Guest contributor Jonathan Stevenson / Art forgery seems especially unsporting and misanthropic as non-violent crimes go, involving as it does the subversion of high culture. For one unknown artist to represent as his own a painting made by another artist would seem a less objectionable transgression than copying a master’s work. But in the circumstances chronicled in two recent movies, Big Eyes and Art and Craft, the reverse is true.
[Image: Forger Mark Landis at home surrounded by his paintings.]
In Tim Burton’s Big Eyes, based on true events that occurred mainly in late 1950s and early 1960s San Francisco, a talentless, bullying husband with artistic pretensions and a certain oleaginous charm makes a fortune by claiming as his work the big-eyed caricatures of little girls painted by his biddable, proto-feminist wife. Christoph Waltz (who was so good in Inglourious Basterds and Django Unchained) egregiously overplays the husband as a cartoonish pig, which makes it harder to take the movie seriously, but Amy Adams saves the enterprise with an earnest and convincing performance as the real painter, Margaret Keane. The contrast in tone between the two performances does point out the gap between outsiders’ perceptions of what rank-and-file artists are like and how artists actually behave. The film also freshly and sharply raises the familiar question of whether critics or the masses determine what �art� is, which has no simple answer � even with respect to what has come to be seen as Keane’s Hallmark-esque kitsch.
If Big Eyes is not Burton�s best (call it Hitchcock lite), the documentary Art and Craft is seamlessly artful and quietly accomplished (call this one Hitchcock happy). It concerns Mark Landis, a frail and guilelessly charming schizophrenic with an uncanny talent for forging artworks by the likes of Daumier, Signac, Watteau, and Charles Courtney Curran, as well as noted but less celebrated artists such as Marie Laurencin, Stanislas Lepine, and Louis Valtat. Without compensation, Landis palmed dozens of his forgeries off as originals mainly to small regional museums in the United States. The film intelligently explores what constitutes art, chronicles how one mischievous oddball copes with what is to him a scary world, noodles edifyingly on the notion of life as performance, and touches on the infiltration of film itself into the psyche � Landis works while watching old movies and TV shows and quotes freely from them � all along an elegant and endearing narrative arc. As Landis gradually takes shape as a misfit hero, Matthew Leininger, the dogged former Oklahoma City Museum of Art registrar who uncovers the serial deceptions, emerges as a curmudgeonly, humorless spoilsport.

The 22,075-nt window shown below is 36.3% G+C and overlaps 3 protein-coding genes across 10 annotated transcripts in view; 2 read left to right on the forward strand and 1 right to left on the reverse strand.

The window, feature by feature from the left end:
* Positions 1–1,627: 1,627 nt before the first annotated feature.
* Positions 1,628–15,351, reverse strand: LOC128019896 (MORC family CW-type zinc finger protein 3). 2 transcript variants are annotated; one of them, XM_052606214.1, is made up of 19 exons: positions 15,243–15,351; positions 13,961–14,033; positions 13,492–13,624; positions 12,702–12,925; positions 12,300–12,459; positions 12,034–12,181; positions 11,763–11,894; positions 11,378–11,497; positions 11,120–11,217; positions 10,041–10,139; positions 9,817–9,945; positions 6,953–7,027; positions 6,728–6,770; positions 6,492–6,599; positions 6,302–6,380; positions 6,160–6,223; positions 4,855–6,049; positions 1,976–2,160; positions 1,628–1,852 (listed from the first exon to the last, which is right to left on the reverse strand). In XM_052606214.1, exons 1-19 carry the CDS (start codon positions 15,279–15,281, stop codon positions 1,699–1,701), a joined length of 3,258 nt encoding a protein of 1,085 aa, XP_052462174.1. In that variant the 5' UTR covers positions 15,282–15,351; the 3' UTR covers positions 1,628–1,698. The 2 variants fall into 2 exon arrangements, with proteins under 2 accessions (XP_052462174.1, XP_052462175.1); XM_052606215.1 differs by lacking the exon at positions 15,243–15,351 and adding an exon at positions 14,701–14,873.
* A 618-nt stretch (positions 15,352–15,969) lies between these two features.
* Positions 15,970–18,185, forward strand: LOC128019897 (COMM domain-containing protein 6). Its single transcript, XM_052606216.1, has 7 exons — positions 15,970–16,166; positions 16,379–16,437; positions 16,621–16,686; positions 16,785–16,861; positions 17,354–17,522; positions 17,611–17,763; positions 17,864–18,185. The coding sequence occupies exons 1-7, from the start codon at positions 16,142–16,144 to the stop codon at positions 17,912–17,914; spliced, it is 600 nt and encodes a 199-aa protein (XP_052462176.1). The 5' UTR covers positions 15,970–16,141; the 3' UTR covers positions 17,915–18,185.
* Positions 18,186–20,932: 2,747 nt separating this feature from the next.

The film culminates in the opening of an exhibition of Landis�s work at the Dorothy W. and C. Lawson Reed Jr. Gallery at the University of Cincinnati. Titled �Faux Real� and organized by both Leininger and Aaron Cowan, the gallery�s rather more open-minded and playful director, the show asks whether forgery can be art. But if Leininger had hoped to discredit Landis, he was disappointed. Instead he witnessed an enthralled if somewhat bemused reception � Landis�s improbably triumphant day in the sun. Certainly Art and Craft makes a strong conceptual case that an oeuvre of forgery � at least if it�s enshrined as the �philanthropy� of an eccentric imp � might be art, and that contemporary art is indeed a large and expanding nation. After Art and Craft opened at the Angelika in September, Think Coffee on Mercer Street was offering his forgery of the Mona Lisa � as such, signed by Landis � for 25 grand (proceeds to go to one of the museums he fooled). During the run-up to the release of Big Eyes, prices for Keane�s paintings soared. But I�d rather own a Landis.
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